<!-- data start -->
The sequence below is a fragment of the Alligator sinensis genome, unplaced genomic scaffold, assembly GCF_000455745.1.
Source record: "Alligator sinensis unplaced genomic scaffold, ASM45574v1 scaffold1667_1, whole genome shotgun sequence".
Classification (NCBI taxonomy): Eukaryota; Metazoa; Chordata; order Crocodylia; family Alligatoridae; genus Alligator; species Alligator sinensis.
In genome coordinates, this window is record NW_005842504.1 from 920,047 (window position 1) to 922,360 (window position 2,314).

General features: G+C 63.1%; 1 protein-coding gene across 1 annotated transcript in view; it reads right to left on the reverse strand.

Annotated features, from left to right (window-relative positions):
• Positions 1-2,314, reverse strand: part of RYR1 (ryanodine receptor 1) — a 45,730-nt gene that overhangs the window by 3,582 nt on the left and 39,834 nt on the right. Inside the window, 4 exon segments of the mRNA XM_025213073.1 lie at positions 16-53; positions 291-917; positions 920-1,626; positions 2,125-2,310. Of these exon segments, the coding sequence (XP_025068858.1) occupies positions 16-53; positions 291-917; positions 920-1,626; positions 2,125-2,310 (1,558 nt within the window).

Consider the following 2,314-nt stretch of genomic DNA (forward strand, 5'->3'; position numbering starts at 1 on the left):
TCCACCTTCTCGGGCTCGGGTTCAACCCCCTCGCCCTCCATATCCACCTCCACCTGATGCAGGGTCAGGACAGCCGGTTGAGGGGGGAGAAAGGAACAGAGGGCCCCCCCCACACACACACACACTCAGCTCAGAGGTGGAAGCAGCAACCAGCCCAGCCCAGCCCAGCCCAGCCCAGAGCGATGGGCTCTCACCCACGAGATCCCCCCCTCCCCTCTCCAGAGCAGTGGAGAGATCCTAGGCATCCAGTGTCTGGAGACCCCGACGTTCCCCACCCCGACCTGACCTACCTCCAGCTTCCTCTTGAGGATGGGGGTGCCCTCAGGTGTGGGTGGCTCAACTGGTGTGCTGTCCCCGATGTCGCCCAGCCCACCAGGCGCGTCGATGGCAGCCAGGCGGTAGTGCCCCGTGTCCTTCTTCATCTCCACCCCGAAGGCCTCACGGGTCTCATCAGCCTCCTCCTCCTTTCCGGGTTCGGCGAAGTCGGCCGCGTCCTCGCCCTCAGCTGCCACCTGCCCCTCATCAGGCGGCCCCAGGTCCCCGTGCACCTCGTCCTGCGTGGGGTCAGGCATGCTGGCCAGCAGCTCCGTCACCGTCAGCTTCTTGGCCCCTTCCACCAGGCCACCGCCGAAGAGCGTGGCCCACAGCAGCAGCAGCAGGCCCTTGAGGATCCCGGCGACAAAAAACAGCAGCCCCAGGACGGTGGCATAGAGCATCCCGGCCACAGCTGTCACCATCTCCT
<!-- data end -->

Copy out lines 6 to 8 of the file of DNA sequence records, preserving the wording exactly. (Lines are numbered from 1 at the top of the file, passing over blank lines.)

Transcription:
Annotated features, from left to right (window-relative positions):
• Positions 1-2,314, reverse strand: part of RYR1 (ryanodine receptor 1) — a 45,730-nt gene that overhangs the window by 3,582 nt on the left and 39,834 nt on the right. Inside the window, 4 exon segments of the mRNA XM_025213073.1 lie at positions 16-53; positions 291-917; positions 920-1,626; positions 2,125-2,310. Of these exon segments, the coding sequence (XP_025068858.1) occupies positions 16-53; positions 291-917; positions 920-1,626; positions 2,125-2,310 (1,558 nt within the window).

Consider the following 2,314-nt stretch of genomic DNA (forward strand, 5'->3'; position numbering starts at 1 on the left):